AT&T (sort of) explains its wireless-data throttling
AT&T Mobility has now clarified which customers are subject to the wireless-data throttling I described last week, though it still isn't explaining exactly what happens to them, or give a good reason why - other than that they have the temerity to think that "unlimited data" means what it says.
The bottom line: If you use less than 3 gigabytes of data per month on your iPhone or a similar device, or less than 5 gigabytes on an Android that runs on the speedier LTE network, there are no limits on your unlimited data.
But go past those limits, and you'll be throttled until the start of your next billing cycle.
How severely? AT&T still isn't saying - though it's also still not disputing reports of a 99 percent drop in speeds. That may sound like an enormous reduction, but it's consistent with what T-Mobile has acknowledged doing to customers who pass the stated caps on its data plans: They still get data, but essentially at 2G speeds, not 4G. AT&T says its throttled customers will "still be able to email and surf the web." Presumably you'll recognize them as they stare blankly at nearly blank screens, or mutter curses at a mute Siri.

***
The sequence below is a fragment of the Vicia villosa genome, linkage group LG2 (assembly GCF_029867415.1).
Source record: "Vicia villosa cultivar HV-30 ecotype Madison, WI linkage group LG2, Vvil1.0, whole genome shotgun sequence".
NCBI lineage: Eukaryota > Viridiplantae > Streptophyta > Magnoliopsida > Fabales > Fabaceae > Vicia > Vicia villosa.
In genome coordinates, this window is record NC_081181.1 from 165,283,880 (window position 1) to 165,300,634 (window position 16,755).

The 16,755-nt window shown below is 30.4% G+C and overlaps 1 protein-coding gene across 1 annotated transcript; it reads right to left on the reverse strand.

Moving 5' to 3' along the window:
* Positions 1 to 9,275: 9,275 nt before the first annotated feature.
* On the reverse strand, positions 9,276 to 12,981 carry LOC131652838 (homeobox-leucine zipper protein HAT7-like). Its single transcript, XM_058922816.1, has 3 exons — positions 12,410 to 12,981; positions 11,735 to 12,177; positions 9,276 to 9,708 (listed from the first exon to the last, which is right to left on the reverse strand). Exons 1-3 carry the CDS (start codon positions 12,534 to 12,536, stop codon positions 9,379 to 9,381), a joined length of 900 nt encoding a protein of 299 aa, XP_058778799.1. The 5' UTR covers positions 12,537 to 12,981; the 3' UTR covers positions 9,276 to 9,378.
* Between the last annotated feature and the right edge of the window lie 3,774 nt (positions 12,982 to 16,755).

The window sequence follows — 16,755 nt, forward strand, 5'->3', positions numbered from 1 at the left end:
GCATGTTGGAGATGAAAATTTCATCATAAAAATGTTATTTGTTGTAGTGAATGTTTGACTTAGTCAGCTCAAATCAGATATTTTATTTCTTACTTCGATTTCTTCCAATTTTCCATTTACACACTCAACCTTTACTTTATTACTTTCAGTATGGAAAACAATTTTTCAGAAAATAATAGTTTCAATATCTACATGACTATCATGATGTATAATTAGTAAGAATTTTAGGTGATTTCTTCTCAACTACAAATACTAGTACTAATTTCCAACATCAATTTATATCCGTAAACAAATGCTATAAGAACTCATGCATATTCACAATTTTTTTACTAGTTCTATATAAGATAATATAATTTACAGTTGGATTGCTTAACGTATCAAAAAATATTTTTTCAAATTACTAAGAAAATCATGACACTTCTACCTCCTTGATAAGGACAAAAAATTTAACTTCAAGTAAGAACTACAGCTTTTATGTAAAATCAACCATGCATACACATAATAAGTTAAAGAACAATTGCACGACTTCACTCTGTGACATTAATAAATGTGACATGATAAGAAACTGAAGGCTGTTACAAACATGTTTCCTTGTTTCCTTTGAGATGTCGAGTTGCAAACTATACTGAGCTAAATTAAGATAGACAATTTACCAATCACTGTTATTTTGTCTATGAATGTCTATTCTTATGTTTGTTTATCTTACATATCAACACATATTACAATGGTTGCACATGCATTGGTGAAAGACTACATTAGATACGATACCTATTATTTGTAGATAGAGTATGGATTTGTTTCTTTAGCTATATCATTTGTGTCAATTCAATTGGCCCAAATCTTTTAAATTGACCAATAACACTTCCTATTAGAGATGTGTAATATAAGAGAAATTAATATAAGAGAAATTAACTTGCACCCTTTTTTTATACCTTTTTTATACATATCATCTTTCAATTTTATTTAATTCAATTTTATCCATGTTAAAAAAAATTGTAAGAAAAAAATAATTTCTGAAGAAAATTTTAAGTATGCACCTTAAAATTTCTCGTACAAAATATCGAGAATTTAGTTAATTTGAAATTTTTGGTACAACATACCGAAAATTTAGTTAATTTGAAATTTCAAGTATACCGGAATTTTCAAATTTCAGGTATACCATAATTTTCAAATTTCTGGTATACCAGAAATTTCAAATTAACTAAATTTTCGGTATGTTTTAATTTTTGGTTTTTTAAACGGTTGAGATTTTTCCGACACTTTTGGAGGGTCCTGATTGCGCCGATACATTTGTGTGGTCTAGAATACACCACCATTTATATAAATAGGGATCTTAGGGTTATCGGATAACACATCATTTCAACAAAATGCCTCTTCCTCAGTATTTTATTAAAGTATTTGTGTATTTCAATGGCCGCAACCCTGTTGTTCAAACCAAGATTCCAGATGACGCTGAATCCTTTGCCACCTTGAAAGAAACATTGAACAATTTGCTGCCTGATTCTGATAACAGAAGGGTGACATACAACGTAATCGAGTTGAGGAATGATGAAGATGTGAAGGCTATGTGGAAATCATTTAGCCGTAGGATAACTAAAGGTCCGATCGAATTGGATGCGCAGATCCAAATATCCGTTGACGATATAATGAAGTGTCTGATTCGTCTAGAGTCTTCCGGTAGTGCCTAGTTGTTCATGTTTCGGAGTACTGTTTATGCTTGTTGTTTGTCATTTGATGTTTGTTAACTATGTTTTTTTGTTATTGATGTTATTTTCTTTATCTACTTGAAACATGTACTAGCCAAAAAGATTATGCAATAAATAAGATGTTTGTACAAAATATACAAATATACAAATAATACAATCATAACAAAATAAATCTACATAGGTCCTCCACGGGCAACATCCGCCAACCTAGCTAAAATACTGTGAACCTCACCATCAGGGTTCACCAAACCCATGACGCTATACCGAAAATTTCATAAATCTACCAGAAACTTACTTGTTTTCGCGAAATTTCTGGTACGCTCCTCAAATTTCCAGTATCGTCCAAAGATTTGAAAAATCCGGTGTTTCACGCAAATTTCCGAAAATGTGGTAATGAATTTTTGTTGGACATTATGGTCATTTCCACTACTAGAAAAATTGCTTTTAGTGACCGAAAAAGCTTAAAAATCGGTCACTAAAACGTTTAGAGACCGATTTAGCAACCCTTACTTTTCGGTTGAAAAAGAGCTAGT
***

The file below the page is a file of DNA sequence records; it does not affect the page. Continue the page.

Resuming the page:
T-Mobile says it wants its throttled customers to consider moving to a plan with higher limits. AT&T implies that it wants them to move to tiered plans, and also that they're data hogs: In January, it says, "the top 5 percent of our unlimited data plan customers used an average of over 50 percent more data than the top 5 percent of customers on tiered plans."
Interestingly, that "50 percent more" statistic appears to conflict with 2011 data that I and others reported last week from Validas, a Texas company that reviews wireless bills for customers. But it's more likely just an example of how statistics can be spun.
Validas, which sampled more than 55,000 cell-phone bills, found that AT&T's unlimited-data customers used about 25 percent more data, on average, than customers on tiered plans.
So is usage really soaring? Maybe not. Validas' sample examined the top 5 percent of all AT&T data customers - about 41.5 percent of them unlimited-data customers. For its purposes, AT&T is comparing the top 5 percent of unlimited-data customers with the top 5 percent of customers on tiered plans - customers who face overage charges above prescribed limits.
However you slice the data, there's limited evidence that many people are grossly abusing the unlimited-data plans. Validas says the top 5 percent of AT&T's unlimited-data customers used an average of less than 4 gigabytes of data per month. Validas says just 0.7 percent of all AT&T smartphone customers used more than 5 gigabytes per month.
Data hogs? Perhaps they're just people who believe the word unlimited means what it usually does.
Here's AT&T's statement, provided via email: